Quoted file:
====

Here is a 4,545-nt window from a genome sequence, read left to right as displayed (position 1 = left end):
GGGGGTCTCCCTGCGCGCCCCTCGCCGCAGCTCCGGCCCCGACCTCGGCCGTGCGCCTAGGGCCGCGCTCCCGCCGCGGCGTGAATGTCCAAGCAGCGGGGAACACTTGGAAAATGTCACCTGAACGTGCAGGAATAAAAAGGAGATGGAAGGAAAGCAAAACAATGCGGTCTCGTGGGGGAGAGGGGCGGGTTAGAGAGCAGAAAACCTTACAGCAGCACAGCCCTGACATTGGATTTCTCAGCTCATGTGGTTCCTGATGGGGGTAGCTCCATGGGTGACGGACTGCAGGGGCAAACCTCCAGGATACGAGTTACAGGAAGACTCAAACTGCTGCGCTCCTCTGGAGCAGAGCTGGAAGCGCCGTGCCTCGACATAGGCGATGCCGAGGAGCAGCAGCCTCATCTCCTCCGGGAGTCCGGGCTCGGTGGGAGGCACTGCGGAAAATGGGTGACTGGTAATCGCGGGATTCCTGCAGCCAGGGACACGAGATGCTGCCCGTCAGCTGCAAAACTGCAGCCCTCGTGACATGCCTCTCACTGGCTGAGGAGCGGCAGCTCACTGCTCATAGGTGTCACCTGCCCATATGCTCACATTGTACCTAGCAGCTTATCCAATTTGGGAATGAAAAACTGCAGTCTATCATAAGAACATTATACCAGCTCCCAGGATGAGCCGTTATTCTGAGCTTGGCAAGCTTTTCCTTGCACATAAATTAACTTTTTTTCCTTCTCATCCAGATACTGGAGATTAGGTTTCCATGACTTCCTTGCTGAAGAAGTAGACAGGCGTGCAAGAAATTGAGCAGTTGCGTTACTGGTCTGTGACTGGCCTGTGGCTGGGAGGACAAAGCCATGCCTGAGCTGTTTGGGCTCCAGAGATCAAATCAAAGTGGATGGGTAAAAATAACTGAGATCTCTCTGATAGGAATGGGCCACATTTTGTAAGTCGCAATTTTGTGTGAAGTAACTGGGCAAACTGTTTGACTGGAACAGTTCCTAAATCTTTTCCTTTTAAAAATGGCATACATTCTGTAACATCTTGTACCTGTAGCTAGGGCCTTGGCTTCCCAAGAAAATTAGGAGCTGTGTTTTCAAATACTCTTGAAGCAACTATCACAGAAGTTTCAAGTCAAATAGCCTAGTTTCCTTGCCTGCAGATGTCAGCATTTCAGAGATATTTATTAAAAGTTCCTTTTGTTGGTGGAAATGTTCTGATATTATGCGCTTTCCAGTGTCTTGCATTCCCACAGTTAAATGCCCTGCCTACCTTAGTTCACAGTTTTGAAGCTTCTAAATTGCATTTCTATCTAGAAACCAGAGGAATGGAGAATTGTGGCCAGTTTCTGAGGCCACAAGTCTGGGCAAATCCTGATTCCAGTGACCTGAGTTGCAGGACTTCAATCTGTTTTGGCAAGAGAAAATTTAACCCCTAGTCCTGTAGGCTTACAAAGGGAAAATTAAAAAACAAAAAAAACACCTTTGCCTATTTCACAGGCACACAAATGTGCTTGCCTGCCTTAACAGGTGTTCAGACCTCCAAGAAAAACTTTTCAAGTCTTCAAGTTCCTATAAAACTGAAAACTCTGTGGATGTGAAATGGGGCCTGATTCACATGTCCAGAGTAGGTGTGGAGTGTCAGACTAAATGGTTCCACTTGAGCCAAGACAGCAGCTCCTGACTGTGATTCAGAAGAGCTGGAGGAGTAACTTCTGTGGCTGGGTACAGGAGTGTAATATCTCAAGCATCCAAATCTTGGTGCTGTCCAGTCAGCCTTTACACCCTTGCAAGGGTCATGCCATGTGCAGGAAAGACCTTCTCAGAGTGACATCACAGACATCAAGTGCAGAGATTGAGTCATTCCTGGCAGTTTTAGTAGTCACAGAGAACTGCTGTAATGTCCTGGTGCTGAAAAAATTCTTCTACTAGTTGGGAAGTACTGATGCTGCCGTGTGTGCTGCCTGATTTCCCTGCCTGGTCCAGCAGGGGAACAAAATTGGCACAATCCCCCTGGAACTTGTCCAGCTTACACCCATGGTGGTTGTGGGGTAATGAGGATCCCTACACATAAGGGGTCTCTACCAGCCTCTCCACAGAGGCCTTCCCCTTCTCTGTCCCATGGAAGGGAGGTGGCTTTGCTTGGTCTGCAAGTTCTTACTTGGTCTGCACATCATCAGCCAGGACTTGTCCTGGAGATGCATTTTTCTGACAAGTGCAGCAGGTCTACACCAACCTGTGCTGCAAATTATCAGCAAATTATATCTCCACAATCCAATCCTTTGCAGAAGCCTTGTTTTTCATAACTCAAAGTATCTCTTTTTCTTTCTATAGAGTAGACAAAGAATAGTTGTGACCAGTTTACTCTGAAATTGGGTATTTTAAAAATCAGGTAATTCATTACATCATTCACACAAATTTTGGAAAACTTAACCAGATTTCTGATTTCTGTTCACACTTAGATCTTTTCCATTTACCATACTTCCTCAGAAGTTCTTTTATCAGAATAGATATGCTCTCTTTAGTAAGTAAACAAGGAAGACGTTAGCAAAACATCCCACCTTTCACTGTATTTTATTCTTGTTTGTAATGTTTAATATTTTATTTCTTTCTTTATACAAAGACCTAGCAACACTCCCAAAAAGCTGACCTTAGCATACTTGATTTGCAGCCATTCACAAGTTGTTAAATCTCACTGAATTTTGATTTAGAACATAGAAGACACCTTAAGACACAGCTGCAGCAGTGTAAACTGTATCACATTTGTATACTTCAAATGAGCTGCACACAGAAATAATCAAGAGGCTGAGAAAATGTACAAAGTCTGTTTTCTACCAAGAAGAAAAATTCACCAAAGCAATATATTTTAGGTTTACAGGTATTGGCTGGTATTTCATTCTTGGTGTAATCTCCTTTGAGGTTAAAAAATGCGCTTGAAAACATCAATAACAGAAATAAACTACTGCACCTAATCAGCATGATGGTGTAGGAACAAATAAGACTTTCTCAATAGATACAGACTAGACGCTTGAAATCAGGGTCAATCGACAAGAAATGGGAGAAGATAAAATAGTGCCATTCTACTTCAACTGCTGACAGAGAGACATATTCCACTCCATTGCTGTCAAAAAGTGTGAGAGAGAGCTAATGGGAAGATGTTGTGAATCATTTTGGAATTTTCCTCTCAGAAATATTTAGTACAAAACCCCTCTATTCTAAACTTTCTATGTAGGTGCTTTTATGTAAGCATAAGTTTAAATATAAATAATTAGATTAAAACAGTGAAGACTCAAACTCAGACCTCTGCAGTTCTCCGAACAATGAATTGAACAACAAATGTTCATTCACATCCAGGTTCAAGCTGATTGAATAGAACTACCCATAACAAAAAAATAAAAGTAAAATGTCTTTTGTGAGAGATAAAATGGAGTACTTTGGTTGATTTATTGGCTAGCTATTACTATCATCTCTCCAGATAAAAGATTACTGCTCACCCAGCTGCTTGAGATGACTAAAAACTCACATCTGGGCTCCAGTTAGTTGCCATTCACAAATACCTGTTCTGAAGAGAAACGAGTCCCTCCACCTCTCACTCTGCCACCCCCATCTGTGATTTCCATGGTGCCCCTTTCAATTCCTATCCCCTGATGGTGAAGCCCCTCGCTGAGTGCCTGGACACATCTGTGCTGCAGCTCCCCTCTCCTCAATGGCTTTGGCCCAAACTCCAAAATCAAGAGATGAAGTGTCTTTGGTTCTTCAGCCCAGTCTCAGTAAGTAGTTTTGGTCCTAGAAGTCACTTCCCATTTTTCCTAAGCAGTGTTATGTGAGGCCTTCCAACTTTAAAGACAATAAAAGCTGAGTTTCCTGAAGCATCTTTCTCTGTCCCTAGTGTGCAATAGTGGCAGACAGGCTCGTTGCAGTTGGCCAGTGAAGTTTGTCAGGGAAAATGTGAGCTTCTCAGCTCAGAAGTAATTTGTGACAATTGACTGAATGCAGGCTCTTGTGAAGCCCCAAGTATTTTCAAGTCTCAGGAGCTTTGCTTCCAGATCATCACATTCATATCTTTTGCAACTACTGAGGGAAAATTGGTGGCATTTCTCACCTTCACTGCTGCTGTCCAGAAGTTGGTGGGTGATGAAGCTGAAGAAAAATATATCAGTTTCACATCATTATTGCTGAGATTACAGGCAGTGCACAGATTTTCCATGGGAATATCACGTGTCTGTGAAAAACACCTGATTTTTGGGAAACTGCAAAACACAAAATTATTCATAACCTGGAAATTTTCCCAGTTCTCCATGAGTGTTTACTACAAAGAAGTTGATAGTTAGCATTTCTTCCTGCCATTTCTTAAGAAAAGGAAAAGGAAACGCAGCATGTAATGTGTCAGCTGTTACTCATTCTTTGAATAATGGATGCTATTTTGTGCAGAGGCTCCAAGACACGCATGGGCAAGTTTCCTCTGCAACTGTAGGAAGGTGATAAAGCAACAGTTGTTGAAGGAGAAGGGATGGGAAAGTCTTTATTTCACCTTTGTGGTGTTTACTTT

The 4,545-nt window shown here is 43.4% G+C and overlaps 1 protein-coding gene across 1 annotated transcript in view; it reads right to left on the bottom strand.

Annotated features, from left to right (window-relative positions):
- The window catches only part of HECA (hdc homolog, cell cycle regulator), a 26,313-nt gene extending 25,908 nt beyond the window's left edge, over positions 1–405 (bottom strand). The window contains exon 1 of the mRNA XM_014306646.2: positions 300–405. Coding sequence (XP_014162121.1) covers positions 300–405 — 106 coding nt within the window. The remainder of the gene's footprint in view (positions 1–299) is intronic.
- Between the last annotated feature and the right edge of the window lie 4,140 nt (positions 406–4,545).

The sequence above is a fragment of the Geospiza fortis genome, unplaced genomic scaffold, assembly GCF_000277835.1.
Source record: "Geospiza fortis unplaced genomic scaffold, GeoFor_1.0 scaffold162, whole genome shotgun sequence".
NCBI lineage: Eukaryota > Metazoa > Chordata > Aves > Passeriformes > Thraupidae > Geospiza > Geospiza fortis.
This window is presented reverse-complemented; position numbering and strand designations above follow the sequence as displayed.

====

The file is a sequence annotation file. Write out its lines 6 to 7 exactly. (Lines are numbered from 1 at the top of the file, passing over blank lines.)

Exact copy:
- Between the last annotated feature and the right edge of the window lie 4,140 nt (positions 406–4,545).

The sequence above is a fragment of the Geospiza fortis genome, unplaced genomic scaffold, assembly GCF_000277835.1.